For the last two years, I’ve had the opportunity of a lifetime and tons of fun to work with a local guitar boutique that has defined a compelling way of merchandising and selling guitars to beginning, intermediate and professional players all over the world.
My adventure with Redbone Guitar Boutique actually started about 20 years ago when I started to listen to the store’s owner, Richard Turner, on his weekly Sunday with The Best of the Beatles with Richard Turner, on a local college radio station, KSYM – 90.1. For 18 years, Richard became a familiar voice that played not only some of the greatest Beatles works, but had a stash of snippets, outtakes, and cool audio factoids he would play for his listening audience. Next year, Richard will be celebrating the show’s 25th anniversary, making it the longest continuing Beatles radio show in the world. I got to know Richard, but only by voice. It was only when I heard about the store’s opening that I actually met him in person.
When I heard about the store’s opening, I was intrigued.
After all, how could an independent guitar shop make it in a major city that was dwarfed by big box retailers like Guitar Center, Sam Ash, and soon Best Buy. There were also online only sellers like Musician’s Friend, and of course eBay and Craigslist. When I saw the store in its development stage and then during its soft opening I was amazed at the store’s interior design – with part of it being a replica of the Cavern Club, where the Beatles got their start. Surround it with way cool Beatles memorabilia that Richard has been collecting for over 30 years and it became apparent to me that this was not just a guitar shop, but rather museum, cultural institution in the making and way cool place to hang out, that oh by the way,- sold guitars, amps & accessories and offered lessons for students of all skill sets who lived in the area.
Given this unique environment, it also struck me that Redbone had the opportunity to be in a class of its own and very much aligned with unique destination retailers from the area such as boot retailer, Lucchese; TV & Electronics retailer, Bjorns, jeweler, Moretti’s or women’s boutique, Julian Gold.
These are not just retailers; they are destination stores that serve locals, tourists and people in the know- who know that a combination of great products and services make places like Redbone a place to shop.
Even though Redbone sells high end and custom guitars, you can also buy introductory level instruments – just like you can at Guitar Center or Sam Ash. The difference is really four-fold: the user experience, competitive pricing, a very high degree of customer service and a culture of passion for great music. Redbone also has access to guitars like the one in the video below that are limited production runs by makers such as Fender – something you won’t find at big box stores.As I started to work with the Redbone team, it struck me that they had a very unique opportunity to scale the business on a national and possibly a global stage.
We began populating content on the social web and building a community of customers turned fans.
Along the way, Richard and the team developed guitar clinics that attracted members of Sir Paul McCartney’s band, Brian Ray and Rusty Anderson, as well as industry personalities such as Fred Gretsch, the grandson of Gretsch Guitar founder, Friedrich Gretsch.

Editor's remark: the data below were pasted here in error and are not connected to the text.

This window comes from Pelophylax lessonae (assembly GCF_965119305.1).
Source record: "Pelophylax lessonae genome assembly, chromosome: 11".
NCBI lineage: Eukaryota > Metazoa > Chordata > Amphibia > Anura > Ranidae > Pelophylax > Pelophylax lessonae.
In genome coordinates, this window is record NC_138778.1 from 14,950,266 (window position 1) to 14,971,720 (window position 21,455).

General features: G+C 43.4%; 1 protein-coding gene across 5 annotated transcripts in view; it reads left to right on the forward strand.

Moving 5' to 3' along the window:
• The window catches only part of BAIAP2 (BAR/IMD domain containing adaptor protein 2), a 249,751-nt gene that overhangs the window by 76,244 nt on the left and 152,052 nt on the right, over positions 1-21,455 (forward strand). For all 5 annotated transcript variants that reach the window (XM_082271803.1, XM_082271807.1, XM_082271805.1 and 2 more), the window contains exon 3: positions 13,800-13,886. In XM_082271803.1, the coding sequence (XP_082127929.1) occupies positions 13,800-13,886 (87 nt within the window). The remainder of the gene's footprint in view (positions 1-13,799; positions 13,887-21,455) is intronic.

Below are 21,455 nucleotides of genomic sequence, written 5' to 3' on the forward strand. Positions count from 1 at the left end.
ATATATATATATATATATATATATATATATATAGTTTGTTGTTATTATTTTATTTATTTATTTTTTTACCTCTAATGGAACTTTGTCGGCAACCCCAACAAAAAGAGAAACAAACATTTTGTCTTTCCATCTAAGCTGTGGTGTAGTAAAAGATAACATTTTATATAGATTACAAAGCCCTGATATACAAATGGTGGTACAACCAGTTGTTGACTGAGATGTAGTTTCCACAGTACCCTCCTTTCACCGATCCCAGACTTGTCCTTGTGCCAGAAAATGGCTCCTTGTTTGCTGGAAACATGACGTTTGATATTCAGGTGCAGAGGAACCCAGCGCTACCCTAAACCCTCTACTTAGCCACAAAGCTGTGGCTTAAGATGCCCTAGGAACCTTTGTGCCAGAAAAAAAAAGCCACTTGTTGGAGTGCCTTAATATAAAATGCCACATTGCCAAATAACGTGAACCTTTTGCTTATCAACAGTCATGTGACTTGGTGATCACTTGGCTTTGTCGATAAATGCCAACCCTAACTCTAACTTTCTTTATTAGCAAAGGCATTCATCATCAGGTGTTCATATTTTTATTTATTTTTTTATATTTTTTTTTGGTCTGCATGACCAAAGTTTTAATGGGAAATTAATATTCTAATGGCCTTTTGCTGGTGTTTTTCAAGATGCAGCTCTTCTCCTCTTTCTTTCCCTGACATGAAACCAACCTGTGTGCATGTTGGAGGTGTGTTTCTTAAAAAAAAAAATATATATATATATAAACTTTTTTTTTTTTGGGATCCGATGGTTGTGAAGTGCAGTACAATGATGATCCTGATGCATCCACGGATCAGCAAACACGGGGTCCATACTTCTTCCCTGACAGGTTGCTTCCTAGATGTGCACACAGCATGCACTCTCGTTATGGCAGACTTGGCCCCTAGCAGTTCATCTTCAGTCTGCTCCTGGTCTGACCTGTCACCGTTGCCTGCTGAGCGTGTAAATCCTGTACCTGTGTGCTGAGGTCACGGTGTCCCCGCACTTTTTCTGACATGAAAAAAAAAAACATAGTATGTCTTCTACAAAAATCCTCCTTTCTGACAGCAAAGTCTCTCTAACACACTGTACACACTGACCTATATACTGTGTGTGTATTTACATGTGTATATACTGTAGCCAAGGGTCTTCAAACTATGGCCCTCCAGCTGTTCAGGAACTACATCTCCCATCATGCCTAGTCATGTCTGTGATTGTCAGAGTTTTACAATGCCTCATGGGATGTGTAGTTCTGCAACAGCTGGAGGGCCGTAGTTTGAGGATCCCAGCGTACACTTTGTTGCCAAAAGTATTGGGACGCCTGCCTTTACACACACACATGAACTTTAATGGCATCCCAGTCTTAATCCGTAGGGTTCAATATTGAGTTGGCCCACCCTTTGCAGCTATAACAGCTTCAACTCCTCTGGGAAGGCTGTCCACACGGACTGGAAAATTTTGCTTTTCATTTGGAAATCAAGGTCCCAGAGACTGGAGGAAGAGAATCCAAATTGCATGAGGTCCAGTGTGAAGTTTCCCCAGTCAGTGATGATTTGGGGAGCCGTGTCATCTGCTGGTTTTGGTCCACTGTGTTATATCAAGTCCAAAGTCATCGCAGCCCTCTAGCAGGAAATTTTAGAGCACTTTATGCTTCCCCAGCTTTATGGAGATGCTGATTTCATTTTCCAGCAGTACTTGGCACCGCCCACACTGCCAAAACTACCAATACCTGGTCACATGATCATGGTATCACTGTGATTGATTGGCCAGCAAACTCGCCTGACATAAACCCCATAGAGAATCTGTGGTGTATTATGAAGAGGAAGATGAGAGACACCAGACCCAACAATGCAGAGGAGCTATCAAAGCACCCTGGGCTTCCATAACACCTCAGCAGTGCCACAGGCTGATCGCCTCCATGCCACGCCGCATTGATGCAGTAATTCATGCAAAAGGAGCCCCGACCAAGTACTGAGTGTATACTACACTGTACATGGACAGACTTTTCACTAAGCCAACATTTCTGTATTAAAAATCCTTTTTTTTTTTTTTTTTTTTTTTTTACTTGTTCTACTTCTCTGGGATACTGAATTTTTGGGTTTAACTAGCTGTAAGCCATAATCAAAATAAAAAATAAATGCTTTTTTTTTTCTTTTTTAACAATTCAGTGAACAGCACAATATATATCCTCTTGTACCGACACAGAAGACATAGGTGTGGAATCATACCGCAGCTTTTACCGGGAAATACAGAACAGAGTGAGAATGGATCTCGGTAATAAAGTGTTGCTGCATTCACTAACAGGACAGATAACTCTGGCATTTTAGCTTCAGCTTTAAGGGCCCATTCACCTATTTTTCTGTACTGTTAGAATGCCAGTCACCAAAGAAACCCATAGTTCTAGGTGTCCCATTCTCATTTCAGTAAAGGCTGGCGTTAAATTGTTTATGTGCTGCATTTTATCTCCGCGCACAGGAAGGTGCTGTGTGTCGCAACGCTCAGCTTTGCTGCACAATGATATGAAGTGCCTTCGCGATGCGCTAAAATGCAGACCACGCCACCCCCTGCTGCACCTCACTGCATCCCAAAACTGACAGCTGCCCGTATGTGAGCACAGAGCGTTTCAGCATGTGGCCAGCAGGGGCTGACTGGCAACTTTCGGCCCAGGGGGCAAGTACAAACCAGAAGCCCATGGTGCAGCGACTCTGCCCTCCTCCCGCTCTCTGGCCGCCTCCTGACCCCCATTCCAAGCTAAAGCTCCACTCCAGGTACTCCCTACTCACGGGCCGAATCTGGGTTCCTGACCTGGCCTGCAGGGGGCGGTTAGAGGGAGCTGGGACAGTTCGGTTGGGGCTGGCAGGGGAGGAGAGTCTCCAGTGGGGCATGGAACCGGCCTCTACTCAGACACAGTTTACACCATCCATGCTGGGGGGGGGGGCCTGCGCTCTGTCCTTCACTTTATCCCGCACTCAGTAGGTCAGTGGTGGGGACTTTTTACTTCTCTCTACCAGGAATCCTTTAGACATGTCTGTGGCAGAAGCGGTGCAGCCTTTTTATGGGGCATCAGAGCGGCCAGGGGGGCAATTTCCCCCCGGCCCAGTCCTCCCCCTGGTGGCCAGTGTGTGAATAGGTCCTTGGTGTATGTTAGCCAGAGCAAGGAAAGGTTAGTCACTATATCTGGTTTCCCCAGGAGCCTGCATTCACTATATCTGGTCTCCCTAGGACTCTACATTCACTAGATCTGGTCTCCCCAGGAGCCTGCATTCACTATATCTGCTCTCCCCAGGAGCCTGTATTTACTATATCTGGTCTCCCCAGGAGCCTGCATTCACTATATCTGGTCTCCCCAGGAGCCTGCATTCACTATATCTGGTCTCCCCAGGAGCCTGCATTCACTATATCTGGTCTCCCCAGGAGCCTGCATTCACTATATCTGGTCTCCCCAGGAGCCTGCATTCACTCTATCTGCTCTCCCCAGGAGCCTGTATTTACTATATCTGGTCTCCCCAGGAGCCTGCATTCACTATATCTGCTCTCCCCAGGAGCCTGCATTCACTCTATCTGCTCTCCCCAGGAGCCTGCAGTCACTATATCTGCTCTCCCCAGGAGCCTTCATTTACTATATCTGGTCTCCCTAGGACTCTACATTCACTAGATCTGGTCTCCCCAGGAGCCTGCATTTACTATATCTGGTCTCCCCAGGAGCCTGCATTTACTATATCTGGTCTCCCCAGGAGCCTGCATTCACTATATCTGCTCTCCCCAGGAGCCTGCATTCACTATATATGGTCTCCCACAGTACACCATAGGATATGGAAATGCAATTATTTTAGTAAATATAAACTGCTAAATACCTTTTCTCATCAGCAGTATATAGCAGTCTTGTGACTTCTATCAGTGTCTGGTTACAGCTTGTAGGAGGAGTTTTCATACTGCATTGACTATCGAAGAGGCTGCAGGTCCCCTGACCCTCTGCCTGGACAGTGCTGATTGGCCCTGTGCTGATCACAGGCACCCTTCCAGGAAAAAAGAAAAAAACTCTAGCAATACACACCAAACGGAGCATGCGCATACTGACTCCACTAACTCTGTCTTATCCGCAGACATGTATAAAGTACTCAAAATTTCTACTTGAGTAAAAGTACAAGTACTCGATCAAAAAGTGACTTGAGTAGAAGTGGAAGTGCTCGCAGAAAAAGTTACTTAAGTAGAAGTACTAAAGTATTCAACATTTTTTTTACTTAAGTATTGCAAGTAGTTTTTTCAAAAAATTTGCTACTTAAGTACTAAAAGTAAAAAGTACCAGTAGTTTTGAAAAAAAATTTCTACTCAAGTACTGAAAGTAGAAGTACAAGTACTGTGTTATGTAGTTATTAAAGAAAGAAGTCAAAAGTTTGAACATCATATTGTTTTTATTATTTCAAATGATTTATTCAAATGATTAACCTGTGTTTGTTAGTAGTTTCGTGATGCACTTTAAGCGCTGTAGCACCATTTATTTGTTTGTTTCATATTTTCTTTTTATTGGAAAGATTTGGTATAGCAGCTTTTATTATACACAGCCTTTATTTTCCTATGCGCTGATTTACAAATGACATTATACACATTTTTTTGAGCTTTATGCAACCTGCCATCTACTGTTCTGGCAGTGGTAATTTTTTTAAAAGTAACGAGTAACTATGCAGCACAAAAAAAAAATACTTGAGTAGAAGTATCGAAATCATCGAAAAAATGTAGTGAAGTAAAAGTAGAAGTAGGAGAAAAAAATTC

We brought in local regional musicians and had some of the wonderful sales staff to do product reviews and demonstrations of some of the coolest guitars, amps and accessories on planet earth. In the case of the video below, we were helping to expose local players like Will Owen Gage who would come to the store and do some great pick’n on guitars from makers like Collings.Along the way, Redbone started being found on the social web and the phones started to ring.
People from around the U.S. and in some cases from around the world were finding the store on Twitter, Facebook, Gbase and YouTube. Recently a soldier still stationed in Iraq found Redbone and called to custom order a Gretsch White Penguin with custom pickups and a special Cowboy case.
As illustrated in the video above, every customer has a story along with its purchase. Every sale was not a sale, but rather the beginning of a friend and fan relationship.
When you go into Redbone on a Saturday, you’ll see regulars who shop, buy or just hangout to visit and be part of a community. During the week, you’ll see Moms and Dad bringing in their school age children for lessons. Particularly with the Dads, you’ll see them wonder off into the store down a trip on memory lane amidst all the wonderful Beatle memorabilia that Richard has amassed over the last 30 or so years.
You’ll also see a member of the armed services who volunteers his time at the store on Saturday’s who plays some beautiful jazz guitar. You’ll know he’s back in Afghanistan serving our country when he’s not there.
Richard remains a vital cultural and economic force in San Antonio and is being recognized by the industry as a thought leader and innovator in the way he has shown how a boutique, speciality retailer can combine the retail experience and the social web.
Redbone has successfully turned the art of just selling guitars into one of story telling.
With each instrument that leaves its store, there’s a story en route to its new home, that will build and tell another story served by a very happy and often times, evangelical customer that has been well served, loved and cared for.
If you own a speciality shop of any kind, or in any market space, you’d be wise to follow Richard’s lead and approach into building more than just customer relationships, but helping them tell and share their own stories.